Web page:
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Sean Kingston keeping it clean, keeping it real

Sean Kingston discusses his path to success in the music industry, including how he overcame homelessness as a teenager and spammed his way to a recording contract. The 17-year-old tells TODAY's Matt Lauer that he won't use foul language in his songs because he wants to be a role model for his young fans.
/ Source: TODAY contributor

It’s safe to say America hasn’t seen anything quite like 17-year-old singing sensation Sean Kingston before. From his schoolboy clothes to his doo-wop backup singers to songs that have become wildly popular without the benefit of raunchy language and vile intent, he’s broken just about every formula of the industry.

“No foul language,” Kingston told TODAY co-host Matt Lauer before performing his hit single, “Beautiful Girls,” for a cheering audience Tuesday on the Plaza at Rockefeller Center.

“I’m going to stick with that, man, because I think I’m a role model to the youths and the kids out there. There’s a lot of kids out there that like what I do, so I don’t feel like me putting profanity in my lyrics is the right way to go,” he said.

Kingston set a new MySpace Album Listening Party record with more than a million plays in one day, and has been the top artist on MySpace for six straight weeks.

“Beautiful Girls” is the most-played song on radio, is the No. 1 video on iTunes, the No. 1 song on both AOL Music and Yahoo! Music, and for three weeks was the No. 1 Verizon ringtone, with more than a million sales. It was set to move to No. 1 on Billboard’s Hot 100 as of tomorrow, according to his record label Beluga Heights/EPIC.

And his debut CD, “Sean Kingston,” is being released today.

So, asked Lauer, “What are you gonna do when you’re 18?”

“I’m just planning on dropping good new albums and making great new albums for the fans, because I make feel-good music,” he said.

Overcoming challengesKingston writes all his own music, saying he draws his inspiration from a life that has seen its share of trouble.

“I’ve been homeless,” he told Lauer. “I’ve been through so much, I feel I’ve got a lot to express.”

At the age of 15, Kingston found himself homeless when both his mother and his sister were imprisoned on federal charges of tax evasion and identity theft. He slept on a bench in a bus stop for a week until he found refuge with an aunt in Boynton Beach, Fla.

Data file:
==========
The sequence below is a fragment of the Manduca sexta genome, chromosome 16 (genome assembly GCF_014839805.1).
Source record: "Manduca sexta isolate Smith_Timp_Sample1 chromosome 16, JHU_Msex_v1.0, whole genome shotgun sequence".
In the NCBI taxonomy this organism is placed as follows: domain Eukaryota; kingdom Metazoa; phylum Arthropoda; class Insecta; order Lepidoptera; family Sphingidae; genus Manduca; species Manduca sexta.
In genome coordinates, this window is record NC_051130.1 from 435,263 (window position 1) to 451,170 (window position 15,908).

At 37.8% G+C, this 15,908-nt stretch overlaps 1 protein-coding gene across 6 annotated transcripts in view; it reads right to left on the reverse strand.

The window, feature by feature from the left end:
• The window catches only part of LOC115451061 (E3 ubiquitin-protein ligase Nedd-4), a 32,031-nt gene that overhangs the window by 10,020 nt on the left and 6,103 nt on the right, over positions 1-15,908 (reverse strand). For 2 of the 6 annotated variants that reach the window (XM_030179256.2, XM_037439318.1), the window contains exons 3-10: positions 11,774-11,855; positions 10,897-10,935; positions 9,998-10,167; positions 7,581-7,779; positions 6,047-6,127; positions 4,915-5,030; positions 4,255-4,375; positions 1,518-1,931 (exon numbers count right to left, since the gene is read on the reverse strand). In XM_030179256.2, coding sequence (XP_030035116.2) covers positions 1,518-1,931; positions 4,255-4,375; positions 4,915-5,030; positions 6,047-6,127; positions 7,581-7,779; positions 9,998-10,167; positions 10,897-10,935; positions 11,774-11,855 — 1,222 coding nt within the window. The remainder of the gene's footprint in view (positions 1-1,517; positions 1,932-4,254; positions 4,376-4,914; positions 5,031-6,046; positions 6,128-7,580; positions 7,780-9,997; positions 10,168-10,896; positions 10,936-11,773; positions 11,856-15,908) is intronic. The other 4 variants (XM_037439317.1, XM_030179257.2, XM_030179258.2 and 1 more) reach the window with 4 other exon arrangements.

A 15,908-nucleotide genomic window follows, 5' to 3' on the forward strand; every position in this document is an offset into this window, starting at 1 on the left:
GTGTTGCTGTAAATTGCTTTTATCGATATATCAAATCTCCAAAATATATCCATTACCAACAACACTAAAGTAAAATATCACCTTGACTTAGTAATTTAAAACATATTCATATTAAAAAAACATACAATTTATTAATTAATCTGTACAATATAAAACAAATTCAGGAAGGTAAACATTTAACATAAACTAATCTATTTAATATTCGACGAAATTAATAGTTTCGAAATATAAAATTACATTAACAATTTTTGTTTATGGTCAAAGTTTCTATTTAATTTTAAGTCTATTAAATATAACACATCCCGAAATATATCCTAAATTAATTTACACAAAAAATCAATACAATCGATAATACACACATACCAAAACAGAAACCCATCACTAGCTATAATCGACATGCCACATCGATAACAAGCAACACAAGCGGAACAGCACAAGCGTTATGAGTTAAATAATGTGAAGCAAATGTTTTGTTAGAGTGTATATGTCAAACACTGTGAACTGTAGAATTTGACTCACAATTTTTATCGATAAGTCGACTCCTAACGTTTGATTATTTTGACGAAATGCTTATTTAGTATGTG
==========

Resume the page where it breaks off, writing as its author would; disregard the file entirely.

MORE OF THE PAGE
Though he appears an unlikely candidate for the judicial system, Kingston himself spent 21 days in detention when he was 11 years old for breaking and entering.

Bubbling over with enthusiasm, the super-sized Kingston somehow manages to blend reggae, doo-wop, rap and bubblegum. He dressed in slacks, a short-sleeved white shirt open at the collar and untucked at the waist, and a designer-label gray pullover vest. With his fresh-scrubbed face and close-trimmed hair, he needed only to lose his bling-some watch and a thin platinum necklace encrusted with diamonds to be mistaken for a kid on his way to parochial school.

His backup group looks as if it were plucked from a doo-wop revival. The three singers were dressed in steel-gray blazers, dark slacks, white shirts and slim black neckties. His instrumentalists were similarly attired and played violins, an acoustic bass, grand piano and drums.

Perhaps the most extraordinary thing about Kingston is the way he found stardom.

He did it all online, where he learned that J.R. Rotem, the Los Angeles-based producer whose clients included 50 Cent, Rihanna, Dr. Dre and Britney Spears, was looking for artists for a new label, Beluga Heights, he was starting in a joint venture with Epic Records.

Instead of repeatedly calling Rotem, Kingston e-mailed him, sending the same message five times a day until Rotem finally replied.

Spammed his way to fameKingston tells the story more colorfully on his MySpace video: “I sent him a message like 'Yo, please take your time out to check out my music, man. That's all I'm asking for. I'm not asking for much. I just really want you to listen to my music and tell me what you think. I mean, I've been through a lot. I mean, I just really want you to take your time out to listen to my music.' I copied and pasted that message and I sent it to him five times a day until one time he hit me back and was like, 'Yo, you've been sending us a lot of messages. We're really going to take our time out to check out your music or whatnot, and we're going to tell you what we think.’”

When Rotem said he liked what he heard, Kingston and his brother went to Los Angeles and set up an audition. Rotem signed him on the spot to be his flagship artist.

It was an impressive accomplishment, but Kingston is an impressive young man. Born Kisean Anderson in Miami, he spent his first six years in Jamaica before his family moved back to Florida. His grandfather is Jack Ruby, who produced Bob Marley, and reggae artist Buju Banton is a close family friend.

Music, he told Lauer, “is in my blood.”